Yesterday, I heard a father complain that his kids never talk to him. He mentioned that they had their heads buried in their tablets, I-pads, or phones.
I asked him who paid for the devices. He said, “I do.”
I suggested giving the kids a block of time, when they cannot use electronics.
About 20 years ago, I found that the kids were spending too much time playing video games, Pac man, Atari, and Nintendo.
Therefore, we established a family rule.
Between the hours of 5 p.m. and 7 p.m., there were no electronics, no TV, no Nintendo, no music, and no phone time.
The kids could do their homework, practice piano, cook, shoot baskets, write in their journals, or do an act of service.
One or two of the kids, said they were going to call the police, on me. I handed them the phone.
It took some time, but they settled in.
We need to give kids some parameters.
All of this talk, reminded me of grandpa’s rice pudding.
Grandpa, my mom’s dad, lived on a farm. Grandma died at age 35 leaving grandpa with my 7-year-old mom, her three brothers, and one sister.
Mom and her siblings learned to work hard at a very young age.
After my parents married they moved to the city. A couple times a week, we would visit grandpa’s farm.
During the school year, we’d normally go down to the farm on Thursday and Sunday.
Grandpa picked us up because mom didn’t drive. She didn’t want to drive (and now I know why).
In the summer, we’d visit more frequently, sometimes staying the night.
Grandpa didn’t have a television or telephone. They were invented. He just chose not to have them.
There were plenty of things to do on the farm because Grandpa had animals, a huge garden, and plenty of work needing done.
In the spring, we’d help plant the vegetables. Later, we’d husk corn, shell limas, or break string beans. We’d pick the grapes.
We’d milk the cow and collect eggs from the chickens. We’d slop the pigs and feed the dogs.
For fun, we’d ride the horse Betsy or swim in Pequea Creek.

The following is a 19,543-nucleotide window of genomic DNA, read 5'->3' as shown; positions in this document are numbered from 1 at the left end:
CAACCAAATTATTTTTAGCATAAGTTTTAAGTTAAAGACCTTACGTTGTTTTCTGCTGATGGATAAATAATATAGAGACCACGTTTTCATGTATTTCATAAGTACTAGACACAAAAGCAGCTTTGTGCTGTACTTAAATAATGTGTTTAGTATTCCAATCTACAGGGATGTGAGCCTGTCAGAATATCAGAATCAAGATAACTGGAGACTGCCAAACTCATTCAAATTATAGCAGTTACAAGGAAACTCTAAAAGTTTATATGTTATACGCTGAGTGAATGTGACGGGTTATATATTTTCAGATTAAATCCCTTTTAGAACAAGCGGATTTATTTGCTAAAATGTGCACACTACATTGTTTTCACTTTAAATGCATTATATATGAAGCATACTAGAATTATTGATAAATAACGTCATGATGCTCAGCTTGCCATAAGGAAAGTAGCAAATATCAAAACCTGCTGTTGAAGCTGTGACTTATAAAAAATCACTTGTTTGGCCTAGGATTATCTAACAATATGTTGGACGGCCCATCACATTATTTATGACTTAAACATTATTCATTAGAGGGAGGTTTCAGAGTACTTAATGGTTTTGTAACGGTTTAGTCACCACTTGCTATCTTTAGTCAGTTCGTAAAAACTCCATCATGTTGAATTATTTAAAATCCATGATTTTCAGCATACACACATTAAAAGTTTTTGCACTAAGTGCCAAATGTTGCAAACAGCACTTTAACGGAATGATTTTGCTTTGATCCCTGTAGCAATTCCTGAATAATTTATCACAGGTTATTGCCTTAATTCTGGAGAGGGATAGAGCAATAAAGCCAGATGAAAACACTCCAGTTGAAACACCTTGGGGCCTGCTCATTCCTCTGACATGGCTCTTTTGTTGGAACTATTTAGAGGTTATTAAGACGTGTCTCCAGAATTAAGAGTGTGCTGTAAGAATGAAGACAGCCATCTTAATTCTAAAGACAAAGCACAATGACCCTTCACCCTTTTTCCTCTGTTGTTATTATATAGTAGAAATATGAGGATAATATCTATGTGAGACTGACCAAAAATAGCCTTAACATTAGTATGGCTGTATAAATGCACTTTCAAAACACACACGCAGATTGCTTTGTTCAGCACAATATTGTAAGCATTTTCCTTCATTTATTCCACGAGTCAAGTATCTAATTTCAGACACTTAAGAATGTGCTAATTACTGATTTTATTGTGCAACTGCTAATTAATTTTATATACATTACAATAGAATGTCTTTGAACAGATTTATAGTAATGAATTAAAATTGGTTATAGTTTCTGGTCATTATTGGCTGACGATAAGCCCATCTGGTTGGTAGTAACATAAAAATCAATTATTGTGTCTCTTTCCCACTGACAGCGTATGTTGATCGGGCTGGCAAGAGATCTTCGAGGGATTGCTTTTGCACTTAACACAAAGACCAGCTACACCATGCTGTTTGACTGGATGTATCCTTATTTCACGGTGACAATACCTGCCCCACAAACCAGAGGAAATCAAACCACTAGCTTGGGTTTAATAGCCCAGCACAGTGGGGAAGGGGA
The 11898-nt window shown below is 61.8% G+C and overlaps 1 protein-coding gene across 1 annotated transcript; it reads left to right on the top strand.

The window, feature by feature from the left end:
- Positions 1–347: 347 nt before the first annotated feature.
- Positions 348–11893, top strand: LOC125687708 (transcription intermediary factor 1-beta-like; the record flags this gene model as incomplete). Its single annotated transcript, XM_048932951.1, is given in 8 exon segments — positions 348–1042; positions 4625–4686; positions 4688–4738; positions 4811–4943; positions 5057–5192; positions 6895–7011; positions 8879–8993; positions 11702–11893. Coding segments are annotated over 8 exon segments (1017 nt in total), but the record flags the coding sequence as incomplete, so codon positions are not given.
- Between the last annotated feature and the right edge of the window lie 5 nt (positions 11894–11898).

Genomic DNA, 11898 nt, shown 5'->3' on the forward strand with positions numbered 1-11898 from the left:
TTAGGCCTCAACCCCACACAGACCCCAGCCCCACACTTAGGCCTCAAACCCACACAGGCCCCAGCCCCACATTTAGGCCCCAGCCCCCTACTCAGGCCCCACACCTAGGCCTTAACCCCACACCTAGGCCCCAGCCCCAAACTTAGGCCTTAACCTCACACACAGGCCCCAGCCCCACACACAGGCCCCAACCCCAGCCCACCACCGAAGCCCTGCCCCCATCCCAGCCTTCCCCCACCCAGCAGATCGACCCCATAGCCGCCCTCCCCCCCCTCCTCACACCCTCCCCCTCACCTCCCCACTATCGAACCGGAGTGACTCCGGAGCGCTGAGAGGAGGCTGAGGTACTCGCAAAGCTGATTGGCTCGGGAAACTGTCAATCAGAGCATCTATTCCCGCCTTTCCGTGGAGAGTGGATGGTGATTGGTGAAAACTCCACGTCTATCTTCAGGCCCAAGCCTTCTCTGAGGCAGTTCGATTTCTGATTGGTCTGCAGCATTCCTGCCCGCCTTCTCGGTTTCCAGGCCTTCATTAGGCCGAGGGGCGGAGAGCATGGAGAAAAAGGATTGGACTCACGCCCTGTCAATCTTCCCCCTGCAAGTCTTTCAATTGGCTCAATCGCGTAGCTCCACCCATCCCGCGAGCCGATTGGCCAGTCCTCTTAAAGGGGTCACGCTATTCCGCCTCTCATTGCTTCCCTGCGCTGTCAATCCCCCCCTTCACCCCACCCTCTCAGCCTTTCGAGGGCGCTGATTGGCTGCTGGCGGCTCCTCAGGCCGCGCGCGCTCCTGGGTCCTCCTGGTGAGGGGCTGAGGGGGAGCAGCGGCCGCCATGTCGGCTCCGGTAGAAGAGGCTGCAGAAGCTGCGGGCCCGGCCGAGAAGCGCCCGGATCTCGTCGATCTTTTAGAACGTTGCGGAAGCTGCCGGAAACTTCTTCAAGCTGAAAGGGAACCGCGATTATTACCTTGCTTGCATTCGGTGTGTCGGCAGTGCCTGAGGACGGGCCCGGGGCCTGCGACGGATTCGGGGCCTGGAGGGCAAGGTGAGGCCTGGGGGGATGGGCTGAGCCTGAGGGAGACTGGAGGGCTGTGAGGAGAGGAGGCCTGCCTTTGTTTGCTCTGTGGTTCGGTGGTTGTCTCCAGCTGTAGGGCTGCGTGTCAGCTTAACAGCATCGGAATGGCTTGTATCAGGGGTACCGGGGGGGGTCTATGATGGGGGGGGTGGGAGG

There was a little island, in the middle of the creek, where, we’d frequently make Captain Hook walk the plank.
Food was great at grandpa's. He’d make mashed potatoes, buttered noodles, and lima beans or corn. Other days, he’d make cabbage and potatoes.
Some nights after dinner, grandpa would walk outside the back door and lift the cement cover to the spring well. We knew what was coming when he’d draw up the rope.
Attached to the end of the rope was a watermelon wrapped in a burlap bag. It was cold and what a treat!
My favorite dessert was grandpa’s rice pudding. He made the best rice pudding.
Grandpa’s pudding had high nutritional value. But I liked it more for its conversational value.
When Grandpa cooked his rice pudding, I would stand next to him.
Once the pudding started to boil, it took 35 minutes of stirring to thicken.
And while it simmered, we’d talk.
That’s what was so great about grandpa’s farm.
We’d husk and talk. We’d shell and talk. We’d milk and talk. We’d cook and talk.
Parents, I’d say, long before you give the kids electronics, establish the rules.
In addition, you can also make rice pudding.
-- Diane Mack is coordinator of Putting Families First, Jackson County’s Family Week Foundation. Email her at firstname.lastname@example.org or visit www.jacksoncountyfamilyweek.org.